Yes, says a UCLA report, but only when they approach topics in a credible, supportive way
Credit: UCLA Center for Scholars and Storytellers
Popular television shows and movies can bolster teenagers’ mental health and help them cope with bullying, sexual assault, suicidal thoughts, substance abuse and depression when these issues are depicted with empathy and appropriate resources are provided, a report published by UCLA’s Center for Scholars and Storytellers shows.
And the need is great. Recent research has shown that children between the ages of 11 and 17 are more likely than any other age group to report moderate to severe anxiety and depression, said Yalda Uhls, founder and executive director of the center and an adjunct assistant professor of psychology.
Even before the pandemic, teen suicide rates were rising, along with reported symptoms of anxiety and depression, she noted. At the same time, nearly half of young adults say they still perceive a stigma attached to receiving mental health treatment.
The center conducted several studies examining Netflix’s controversial series “13 Reasons Why,” a teen drama that first aired in 2017 and drew both worldwide acclaim and condemnation for its graphic depictions of suicide, sexual assault, domestic violence, bullying, homelessness and school shootings. Uhls and her team wanted to learn how the program impacted the mental health of teens who viewed it.
In a study of 157 children between the ages of 13 and 17 from across the country, 68 watched Season 3 of “13 Reasons Why,” while the others did not. All participants completed a survey at the beginning of the study about mental health, depression, bullying, sexual assault and related topics and another at the end that asked, among other questions, whether they had sought out information about these issues.
The group that watched the show also answered questions about whether, and with whom, they discussed the show and whether what they viewed led them to seek further information on the topics raised.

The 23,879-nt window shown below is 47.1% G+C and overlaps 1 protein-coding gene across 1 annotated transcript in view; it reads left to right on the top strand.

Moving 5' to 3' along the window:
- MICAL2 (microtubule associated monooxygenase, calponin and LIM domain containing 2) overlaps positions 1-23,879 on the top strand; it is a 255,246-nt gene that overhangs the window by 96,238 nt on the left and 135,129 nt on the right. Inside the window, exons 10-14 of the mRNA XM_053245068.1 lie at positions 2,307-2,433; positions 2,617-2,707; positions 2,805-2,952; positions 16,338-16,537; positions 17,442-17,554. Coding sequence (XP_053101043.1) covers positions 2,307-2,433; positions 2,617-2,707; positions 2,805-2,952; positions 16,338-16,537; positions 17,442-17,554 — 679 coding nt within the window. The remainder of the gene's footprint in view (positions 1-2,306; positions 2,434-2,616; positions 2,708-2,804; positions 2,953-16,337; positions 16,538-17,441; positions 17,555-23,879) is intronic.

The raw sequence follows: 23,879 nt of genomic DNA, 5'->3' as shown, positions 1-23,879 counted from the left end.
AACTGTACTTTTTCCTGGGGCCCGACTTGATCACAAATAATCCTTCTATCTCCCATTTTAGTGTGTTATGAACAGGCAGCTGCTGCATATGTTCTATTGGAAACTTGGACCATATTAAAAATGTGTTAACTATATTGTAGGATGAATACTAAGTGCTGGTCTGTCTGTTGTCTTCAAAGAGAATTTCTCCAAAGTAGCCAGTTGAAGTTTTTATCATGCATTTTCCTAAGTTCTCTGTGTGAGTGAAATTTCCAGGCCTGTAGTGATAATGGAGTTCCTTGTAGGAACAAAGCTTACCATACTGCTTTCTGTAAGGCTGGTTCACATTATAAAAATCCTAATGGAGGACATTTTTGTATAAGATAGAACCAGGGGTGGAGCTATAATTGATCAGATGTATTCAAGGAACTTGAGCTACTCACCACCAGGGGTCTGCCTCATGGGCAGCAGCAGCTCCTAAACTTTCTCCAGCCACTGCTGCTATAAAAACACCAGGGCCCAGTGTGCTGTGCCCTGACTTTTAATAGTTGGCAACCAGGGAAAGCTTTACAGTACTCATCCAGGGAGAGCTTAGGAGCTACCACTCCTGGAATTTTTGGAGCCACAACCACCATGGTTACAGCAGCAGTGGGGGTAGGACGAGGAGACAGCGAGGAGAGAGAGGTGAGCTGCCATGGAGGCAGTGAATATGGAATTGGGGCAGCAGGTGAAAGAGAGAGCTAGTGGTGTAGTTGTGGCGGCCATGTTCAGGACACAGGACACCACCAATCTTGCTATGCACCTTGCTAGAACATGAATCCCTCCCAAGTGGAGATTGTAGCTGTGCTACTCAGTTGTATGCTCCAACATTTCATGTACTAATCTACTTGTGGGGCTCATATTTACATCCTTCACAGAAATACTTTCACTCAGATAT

Nearly all the teens — 62 of 68 — who watched the program reported having looked for information on mental health topics related to what they saw. A vast majority of them also reported discussing the issues it raised with others — especially suicide, mental health and bullying.
“Our research found that when teens watch TV shows that portray mental health issues, they actually talk about it with their peers, parents and partners,” Uhls said. “Our results demonstrate that these kinds of challenging and realistic stories inspire youth to talk about and learn more about mental health.”
The average age of participants was 15; 52% were female and 48% male. About 55% were white, 19% were Hispanic, 17% were Black and slightly more than 6% identified as multiracial.
The study, which is highlighted in the Center for Scholars and Storytellers report, has been accepted for publication in the Journal of Medical Internet Research and is scheduled to be published in August.
The center also commissioned a study by media research and analytics company MarketCast that tracked more than 1.29 million Twitter mentions of “13 Reasons Why” over a total of three weeks to examine the conversation surrounding the show on social media.
Among the findings: Social engagement was particularly high when the show’s actors provided mental health resources, like when Devin Druid, who plays one of the main characters, posted resources and shared an article in which he discussed sexual assault. Viewers also used posts of emotionally charged scenes and behind-the-scenes content on social media to engage in conversations about difficult subjects.
In addition, the show’s producers created a website featuring videos by the actors, crisis-line numbers and links to resources to help viewers navigate the topics raised in various episodes.
The report recommends that, like the producers of “13 Reasons Why,” studios create and provide credible, engaging resources with accurate information to accompany TV shows and films designed for teens that address mental health and related issues. Examples include toolkits developed by public health experts that are designed to support teens as they discuss these issues with parents and friends.
Uhls said she hopes the center’s new research will inspire efforts by film and television executives to produce meaningful shows that improve viewers’ lives.
“Together, we can normalize talking about mental health by bringing together scholars and content creators to unlock the power of research-informed storytelling,” she said. “This study provides much-needed evidence to advance the conversation about how a popular show can impact adolescent mental health and the lessons to be drawn from it. Accurate information combined with compelling storytelling works well.”
Co-authors of the report are Jordan Levinson, a UCLA graduate student in psychology; Laurel Felt, a senior fellow with the center; Elise Tsai, a UCLA research assistant; and Ellen Wartella, a professor of communication at Northwestern University.
Melinda French Gates’ Pivotal Ventures and the University of Wisconsin-Madison’s Technology and Adolescent Mental Wellness program funded the center’s mental health initiative, of which the current report is a part.
The center published a report earlier this year assessing the values emphasized by television programs popular with tweens over each decade from 1967 to 2017.